workers are persons not currently looking for work because they believe no jobs are
    available for them. The remaining 1.3 million persons marginally attached to the labor
    force in November had not searched for work for reasons such as school attendance or
    family responsibilities. (See table A-16.)

    Establishment Survey Data

    Total nonfarm payroll employment rose by 178,000 in November. Thus far in 2016,
    employment growth has averaged 180,000 per month, compared with an average monthly
    increase of 229,000 in 2015. In November, employment gains occurred in professional
    and business services and in health care. (See table B-1.)

    Employment in professional and business services rose by 63,000 in November and has
    risen by 571,000 over the year. Over the month, accounting and bookkeeping services added 18,000 jobs. Employment continued to trend up in administrative and support services (+36,000), computer systems design and related services (+5,000), and management and technical consulting services (+4,000).

    Health care employment rose by 28,000 in November. Within the industry, employment growth
    occurred in ambulatory health care services (+22,000). Over the past 12 months, health care has added 407,000 jobs.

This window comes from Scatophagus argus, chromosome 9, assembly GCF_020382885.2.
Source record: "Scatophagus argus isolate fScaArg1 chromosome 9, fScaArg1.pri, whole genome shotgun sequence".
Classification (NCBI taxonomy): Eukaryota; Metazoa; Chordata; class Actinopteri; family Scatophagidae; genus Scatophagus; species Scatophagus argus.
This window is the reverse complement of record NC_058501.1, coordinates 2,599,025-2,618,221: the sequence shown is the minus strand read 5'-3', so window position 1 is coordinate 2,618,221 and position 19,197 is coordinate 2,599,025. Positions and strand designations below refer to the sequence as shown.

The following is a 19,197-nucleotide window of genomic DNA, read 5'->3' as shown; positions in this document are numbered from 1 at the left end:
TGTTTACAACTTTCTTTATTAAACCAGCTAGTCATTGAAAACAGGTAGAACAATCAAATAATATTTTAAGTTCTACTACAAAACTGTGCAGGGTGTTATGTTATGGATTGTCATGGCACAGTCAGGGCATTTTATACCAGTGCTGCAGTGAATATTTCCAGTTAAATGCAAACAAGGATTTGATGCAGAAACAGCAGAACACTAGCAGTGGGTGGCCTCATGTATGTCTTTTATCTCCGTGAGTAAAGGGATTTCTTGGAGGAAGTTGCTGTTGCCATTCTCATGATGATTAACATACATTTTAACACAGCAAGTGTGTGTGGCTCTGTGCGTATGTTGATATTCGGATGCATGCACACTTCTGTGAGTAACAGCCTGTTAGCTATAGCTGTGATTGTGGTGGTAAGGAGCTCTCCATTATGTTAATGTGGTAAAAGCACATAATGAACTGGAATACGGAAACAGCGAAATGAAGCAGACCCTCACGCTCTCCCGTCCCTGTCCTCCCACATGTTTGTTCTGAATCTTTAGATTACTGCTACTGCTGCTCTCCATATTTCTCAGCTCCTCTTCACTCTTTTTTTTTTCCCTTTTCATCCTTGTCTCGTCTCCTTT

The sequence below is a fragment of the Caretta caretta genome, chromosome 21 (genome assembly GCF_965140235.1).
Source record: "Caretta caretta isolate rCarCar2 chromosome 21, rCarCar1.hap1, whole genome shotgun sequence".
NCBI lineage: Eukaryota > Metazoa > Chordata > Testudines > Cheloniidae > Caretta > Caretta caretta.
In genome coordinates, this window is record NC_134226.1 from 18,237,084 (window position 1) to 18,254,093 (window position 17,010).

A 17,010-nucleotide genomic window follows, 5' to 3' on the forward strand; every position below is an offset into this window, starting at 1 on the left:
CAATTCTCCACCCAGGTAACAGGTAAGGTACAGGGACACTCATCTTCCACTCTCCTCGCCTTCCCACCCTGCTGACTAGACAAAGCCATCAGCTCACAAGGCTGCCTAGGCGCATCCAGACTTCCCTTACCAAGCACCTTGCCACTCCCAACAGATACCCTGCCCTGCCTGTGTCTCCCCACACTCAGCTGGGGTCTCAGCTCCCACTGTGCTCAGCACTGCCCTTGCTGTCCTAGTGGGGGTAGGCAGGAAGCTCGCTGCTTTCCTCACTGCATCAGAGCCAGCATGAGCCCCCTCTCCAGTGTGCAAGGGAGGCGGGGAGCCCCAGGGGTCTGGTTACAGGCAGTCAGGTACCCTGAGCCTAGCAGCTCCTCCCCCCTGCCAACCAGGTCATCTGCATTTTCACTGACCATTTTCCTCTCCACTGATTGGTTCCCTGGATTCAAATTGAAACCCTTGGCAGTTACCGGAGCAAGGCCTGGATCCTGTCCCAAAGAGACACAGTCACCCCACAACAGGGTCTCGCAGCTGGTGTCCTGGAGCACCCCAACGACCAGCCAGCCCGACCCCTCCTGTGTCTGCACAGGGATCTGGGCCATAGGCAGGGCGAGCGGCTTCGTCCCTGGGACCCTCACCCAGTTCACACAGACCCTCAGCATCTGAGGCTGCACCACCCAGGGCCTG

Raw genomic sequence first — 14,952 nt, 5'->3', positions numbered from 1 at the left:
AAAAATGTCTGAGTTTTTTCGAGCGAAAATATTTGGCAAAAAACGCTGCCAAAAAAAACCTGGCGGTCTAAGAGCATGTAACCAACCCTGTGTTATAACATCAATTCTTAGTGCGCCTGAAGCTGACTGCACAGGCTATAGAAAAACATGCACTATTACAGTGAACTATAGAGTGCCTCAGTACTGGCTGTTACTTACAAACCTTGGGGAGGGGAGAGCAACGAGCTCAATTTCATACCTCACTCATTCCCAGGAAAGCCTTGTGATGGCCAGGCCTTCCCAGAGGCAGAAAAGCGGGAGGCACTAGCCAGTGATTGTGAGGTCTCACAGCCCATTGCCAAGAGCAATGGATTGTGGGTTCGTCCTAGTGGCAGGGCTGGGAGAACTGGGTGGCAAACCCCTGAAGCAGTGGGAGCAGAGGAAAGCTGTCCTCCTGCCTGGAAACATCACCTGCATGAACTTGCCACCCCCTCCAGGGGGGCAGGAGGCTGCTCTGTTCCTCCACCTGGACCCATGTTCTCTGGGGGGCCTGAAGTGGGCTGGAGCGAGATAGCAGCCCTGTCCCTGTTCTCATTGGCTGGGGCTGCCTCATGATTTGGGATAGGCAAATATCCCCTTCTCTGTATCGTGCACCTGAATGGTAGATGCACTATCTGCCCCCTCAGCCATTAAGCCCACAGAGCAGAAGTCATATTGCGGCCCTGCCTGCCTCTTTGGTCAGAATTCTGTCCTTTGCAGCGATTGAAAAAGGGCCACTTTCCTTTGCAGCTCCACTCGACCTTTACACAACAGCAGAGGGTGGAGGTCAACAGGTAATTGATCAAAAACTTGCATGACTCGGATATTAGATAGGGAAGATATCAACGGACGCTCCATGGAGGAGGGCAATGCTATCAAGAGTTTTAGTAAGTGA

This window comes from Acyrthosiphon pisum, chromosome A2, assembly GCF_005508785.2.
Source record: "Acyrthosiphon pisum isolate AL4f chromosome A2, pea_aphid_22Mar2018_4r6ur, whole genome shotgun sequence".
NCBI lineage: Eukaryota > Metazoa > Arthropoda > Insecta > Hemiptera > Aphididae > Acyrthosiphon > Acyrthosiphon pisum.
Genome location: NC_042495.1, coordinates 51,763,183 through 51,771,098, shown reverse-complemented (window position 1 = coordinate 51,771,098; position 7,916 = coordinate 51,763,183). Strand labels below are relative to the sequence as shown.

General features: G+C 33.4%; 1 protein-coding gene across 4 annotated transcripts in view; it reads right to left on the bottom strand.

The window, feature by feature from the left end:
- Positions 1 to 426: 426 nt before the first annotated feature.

Employment in construction continued on its recent upward trend in November (+19,000), with
    a gain in residential specialty trade contractors (+15,000). Over the past 3 months,
    construction has added 59,000 jobs, largely in residential construction.

    Employment in other major industries, including mining, manufacturing, wholesale trade, retail trade, transportation and warehousing, information, financial activities, leisure and hospitality, and government, changed little over the month.

    The average workweek for all employees on private nonfarm payrolls was unchanged at 34.4 hours in November. In manufacturing, the workweek declined by 0.2 hour to 40.6 hours, while overtime was unchanged at 3.3 hours. The average workweek for production and nonsupervisory employees on private nonfarm payrolls was unchanged at 33.6 hours. (See tables B-2 and B-7.)

    In November, average hourly earnings for all employees on private nonfarm payrolls
    declined by 3 cents to $25.89, following an 11-cent increase in October. Over the year, average hourly earnings have risen by 2.5 percent. Average hourly earnings of private-sector production and nonsupervisory employees edged up by 2 cents to $21.73 in November.
    (See tables B-3 and B-8.)

    The change in total nonfarm payroll employment for September was revised up from +191,000 to +208,000, and the change for October was revised down from +161,000 to +142,000. With these revisions, employment gains in September and October combined were 2,000 less than previously reported. Over the past 3 months, job gains have averaged 176,000 per month.

  • Video: Howard Dean explains why he dropped out of DNC Chair race

    https://www.youtube.com/watch?v=N4f5Yo8e4Tw